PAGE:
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Record numbers graduate and commission at UNG

(May 8, 2017)

The University of North Georgia (UNG) awarded more than 1,800 degrees and certificates this spring, while 66 members of UNG's Corps of Cadets commissioned as second lieutenants, both new records for the university.

Commencement ceremonies held May 5-7 on UNG's Dahlonega and Gainesville campuses, which included more than 1,300 graduates, featured prominent leaders as guest speakers and hundreds of students who distinguished themselves through academic perseverance and excellence.

Among those graduates was 2nd Lt. Joseph Peterka, UNG's first Cyber Leader Development Program graduate, and first UNG recipient of the C1 (cyber) Army Skill Identifier. Dr. Bryson Payne, director for UNG's Center for Cyber Operations Education, said Peterka's success is a huge step forward for all UNG cadets relative to the university's peer institutions.

2nd Lt. Joseph Peterka takes his oath.

"The cyber world has always had a huge impact on my life, and when the Cyber Leader Development Program came along, I knew it was too good an opportunity to pass up," Peterka said. "UNG has given me so many opportunities to be on the cutting edge, which is so important because our battlefields are constantly changing. I think what I have learned has the potential to take me many places, but more importantly, the knowledge I have will help me and the people I lead to overcome anything, and will help us achieve whatever is necessary to protect our nation's infrastructure."

Over the commencement weekend, Peterka commissioned as a second lieutenant into the U.S. Army's signal corps branch.

Another accomplished spring graduate is 15-year-old Christie Taylor of Cleveland, Georgia.  Too young to drive herself to the ceremony like many of her peers who crossed the stage, she earned two associate degrees, one in chemistry and one in biology, and will continue at UNG in the fall to pursue a Bachelor of Science in biology.

Taylor has been participating in the state's Move On When Ready (MOWR) program, which allows eligible high school students the opportunity to enroll in college or university prior to their high school graduation and to take courses that grant both college and high school credit. Tuition, books and mandatory fees are paid for by the MOWR program. Taylor was one of six UNG students to earn a degree before receiving their high school diplomas; she will graduate as valedictorian later in May from White County High School.

"I was a freshman in high school while also a freshman at UNG, which was a bit intimidating, but I have loved everything about UNG," Taylor said. "The people here are so welcoming and helpful, and my professors have been top-notch. They answer as many questions as I can throw at them, and I always feel like they expect me to do well."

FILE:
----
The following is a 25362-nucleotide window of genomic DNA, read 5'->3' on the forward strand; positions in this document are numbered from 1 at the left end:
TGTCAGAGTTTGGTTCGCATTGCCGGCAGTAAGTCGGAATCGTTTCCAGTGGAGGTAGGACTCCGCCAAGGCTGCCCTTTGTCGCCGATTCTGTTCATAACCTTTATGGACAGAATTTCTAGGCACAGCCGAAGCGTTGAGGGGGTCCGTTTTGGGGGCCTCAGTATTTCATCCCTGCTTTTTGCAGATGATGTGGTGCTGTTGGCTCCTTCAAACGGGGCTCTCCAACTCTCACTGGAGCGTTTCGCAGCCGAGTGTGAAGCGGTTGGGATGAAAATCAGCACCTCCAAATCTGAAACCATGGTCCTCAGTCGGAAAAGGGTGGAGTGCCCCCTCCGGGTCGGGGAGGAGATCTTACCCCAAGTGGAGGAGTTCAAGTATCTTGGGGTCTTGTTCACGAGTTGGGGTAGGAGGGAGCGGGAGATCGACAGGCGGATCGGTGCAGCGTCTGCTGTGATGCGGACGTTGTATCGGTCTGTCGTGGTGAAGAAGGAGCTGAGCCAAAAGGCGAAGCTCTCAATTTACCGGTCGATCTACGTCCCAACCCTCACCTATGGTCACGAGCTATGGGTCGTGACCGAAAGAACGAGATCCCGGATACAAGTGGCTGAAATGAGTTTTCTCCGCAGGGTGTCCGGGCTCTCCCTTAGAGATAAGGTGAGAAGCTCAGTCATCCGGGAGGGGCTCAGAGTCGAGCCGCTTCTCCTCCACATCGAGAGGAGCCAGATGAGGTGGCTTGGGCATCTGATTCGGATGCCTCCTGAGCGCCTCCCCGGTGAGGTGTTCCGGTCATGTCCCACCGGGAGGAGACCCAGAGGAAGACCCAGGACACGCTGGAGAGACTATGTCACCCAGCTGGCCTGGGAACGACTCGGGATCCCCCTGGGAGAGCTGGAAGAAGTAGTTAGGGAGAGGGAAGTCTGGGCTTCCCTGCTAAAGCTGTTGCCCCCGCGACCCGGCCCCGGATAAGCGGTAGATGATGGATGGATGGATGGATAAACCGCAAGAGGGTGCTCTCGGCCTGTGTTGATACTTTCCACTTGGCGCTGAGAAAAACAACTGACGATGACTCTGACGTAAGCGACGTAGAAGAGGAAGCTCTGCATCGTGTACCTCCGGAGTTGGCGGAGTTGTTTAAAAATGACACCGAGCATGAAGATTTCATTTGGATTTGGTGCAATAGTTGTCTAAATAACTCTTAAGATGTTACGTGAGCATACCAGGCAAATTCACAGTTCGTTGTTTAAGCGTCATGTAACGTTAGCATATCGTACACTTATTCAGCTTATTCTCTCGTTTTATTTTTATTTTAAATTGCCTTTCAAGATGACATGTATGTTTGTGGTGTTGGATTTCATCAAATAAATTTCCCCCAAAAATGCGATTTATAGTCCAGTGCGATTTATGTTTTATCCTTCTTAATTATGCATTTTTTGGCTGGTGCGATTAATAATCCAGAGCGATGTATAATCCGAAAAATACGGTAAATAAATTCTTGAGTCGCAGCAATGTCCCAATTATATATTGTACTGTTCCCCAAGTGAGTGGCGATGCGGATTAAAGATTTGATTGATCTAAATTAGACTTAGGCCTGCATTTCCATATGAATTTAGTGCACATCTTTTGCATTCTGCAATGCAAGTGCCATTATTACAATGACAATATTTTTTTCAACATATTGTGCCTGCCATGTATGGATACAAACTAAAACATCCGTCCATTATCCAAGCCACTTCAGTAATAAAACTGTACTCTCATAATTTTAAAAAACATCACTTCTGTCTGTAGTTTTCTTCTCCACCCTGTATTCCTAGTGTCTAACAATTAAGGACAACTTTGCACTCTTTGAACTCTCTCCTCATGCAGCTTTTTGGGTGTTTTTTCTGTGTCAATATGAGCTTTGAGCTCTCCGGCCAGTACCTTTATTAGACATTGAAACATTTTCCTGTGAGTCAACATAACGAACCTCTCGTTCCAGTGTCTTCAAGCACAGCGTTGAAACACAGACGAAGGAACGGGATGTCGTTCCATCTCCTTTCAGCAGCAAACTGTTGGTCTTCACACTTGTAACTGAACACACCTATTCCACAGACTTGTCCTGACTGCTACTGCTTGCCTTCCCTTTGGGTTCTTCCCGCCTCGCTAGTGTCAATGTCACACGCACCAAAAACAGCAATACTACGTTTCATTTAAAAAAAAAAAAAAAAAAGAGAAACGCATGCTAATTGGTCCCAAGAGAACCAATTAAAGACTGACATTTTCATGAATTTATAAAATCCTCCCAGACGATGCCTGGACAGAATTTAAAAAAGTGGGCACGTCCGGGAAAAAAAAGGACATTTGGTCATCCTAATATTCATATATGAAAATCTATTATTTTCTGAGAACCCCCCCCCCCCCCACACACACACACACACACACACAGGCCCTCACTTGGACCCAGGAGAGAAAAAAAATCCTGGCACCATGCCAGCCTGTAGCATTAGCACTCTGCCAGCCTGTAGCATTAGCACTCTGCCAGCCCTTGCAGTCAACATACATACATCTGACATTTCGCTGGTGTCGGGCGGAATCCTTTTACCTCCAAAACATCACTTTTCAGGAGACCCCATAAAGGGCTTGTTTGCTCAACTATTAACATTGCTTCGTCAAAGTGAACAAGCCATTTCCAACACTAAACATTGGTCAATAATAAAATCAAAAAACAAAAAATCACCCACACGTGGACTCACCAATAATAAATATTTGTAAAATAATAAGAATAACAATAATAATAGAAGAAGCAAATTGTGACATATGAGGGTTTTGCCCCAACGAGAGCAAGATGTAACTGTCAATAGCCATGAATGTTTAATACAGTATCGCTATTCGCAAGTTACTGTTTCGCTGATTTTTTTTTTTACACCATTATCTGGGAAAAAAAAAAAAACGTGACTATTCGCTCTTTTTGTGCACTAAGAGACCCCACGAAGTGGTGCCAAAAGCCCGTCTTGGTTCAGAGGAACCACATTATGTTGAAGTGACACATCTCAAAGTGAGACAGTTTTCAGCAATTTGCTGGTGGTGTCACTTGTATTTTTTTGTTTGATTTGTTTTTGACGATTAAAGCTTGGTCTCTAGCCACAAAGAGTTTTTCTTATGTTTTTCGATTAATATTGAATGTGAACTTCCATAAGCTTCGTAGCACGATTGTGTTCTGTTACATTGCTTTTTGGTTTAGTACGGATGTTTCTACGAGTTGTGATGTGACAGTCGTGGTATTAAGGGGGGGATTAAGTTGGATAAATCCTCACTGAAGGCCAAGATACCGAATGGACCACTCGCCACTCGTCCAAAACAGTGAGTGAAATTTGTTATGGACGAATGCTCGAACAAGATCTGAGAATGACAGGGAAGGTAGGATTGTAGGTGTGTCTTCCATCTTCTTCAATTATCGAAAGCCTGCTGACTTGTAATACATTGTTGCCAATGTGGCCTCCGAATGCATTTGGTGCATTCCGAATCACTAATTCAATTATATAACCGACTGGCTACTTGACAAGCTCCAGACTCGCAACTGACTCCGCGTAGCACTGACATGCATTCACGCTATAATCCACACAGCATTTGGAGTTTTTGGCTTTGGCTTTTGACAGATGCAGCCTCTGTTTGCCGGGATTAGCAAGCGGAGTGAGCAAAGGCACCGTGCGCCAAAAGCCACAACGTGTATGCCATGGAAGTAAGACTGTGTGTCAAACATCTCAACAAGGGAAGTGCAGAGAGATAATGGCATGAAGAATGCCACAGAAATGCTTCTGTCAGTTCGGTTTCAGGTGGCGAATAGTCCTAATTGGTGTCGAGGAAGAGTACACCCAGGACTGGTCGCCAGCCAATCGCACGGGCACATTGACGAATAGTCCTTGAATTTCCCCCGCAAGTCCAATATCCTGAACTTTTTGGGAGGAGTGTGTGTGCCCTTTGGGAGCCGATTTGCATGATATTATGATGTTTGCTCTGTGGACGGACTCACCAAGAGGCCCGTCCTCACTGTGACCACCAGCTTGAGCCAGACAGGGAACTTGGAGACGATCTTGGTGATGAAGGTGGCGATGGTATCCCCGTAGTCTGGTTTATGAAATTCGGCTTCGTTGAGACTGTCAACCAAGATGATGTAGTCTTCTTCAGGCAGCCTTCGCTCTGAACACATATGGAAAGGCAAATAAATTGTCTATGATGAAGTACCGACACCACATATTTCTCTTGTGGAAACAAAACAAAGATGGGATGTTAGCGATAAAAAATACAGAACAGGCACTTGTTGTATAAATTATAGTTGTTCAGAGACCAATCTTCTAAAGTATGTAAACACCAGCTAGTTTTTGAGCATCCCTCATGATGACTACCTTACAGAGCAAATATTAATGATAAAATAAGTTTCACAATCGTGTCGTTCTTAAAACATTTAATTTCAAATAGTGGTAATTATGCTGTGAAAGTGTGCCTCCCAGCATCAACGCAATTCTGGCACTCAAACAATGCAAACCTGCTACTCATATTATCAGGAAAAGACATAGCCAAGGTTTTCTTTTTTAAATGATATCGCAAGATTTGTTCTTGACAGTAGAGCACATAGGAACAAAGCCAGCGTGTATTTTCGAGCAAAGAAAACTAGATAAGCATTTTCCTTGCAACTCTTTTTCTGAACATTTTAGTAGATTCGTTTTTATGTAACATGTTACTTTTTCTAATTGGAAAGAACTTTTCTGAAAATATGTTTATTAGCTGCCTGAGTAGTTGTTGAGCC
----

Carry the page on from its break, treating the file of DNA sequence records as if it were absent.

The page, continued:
After earning her bachelor's degree, Taylor is considering many options, including advanced degrees in the fields of law and medicine and possibly running for the U.S. Senate.

"We are here to honor you with the richest tradition in the academic community — a commencement ceremony," UNG President Bonita Jacobs said before conferring degrees. "We all know what it took for you to reach this moment. Our graduates are known for their civic engagement and service. We know that, as graduates of UNG, you will add meaning and value to the lives of those around you. Our hopes and dreams are with you. Congratulations on this important milestone."

Guest speakers at each ceremony spoke to students about the opportunities and challenges that await them. The speakers included: State Senator Renee Unterman; Steve Vande Loo, founder and owner of Advanced Beverage Concepts; Dr. Steve Dolinger, president of the Georgia Partnership for Excellence in Education; Ronda Rich, best-selling author and syndicated columnist; Jennifer Herring, senior vice president for college affordability initiatives at Georgia Student Finance Commission; and Michelle Prater, president and CEO of the North Georgia Community Foundation.

Separate commissioning ceremonies were held May 5-6 for members of the Corps of Cadets entering the armed forces as second lieutenants. Individual commissioning ceremonies for the cadets recognized their service and leadership, and formally marked their entry into the U.S. Armed Forces. This year, 33 UNG cadets will become officers in the Georgia Army National Guard, which meets 71 percent of the Georgia Army National Guard's officer production mission for 2017.

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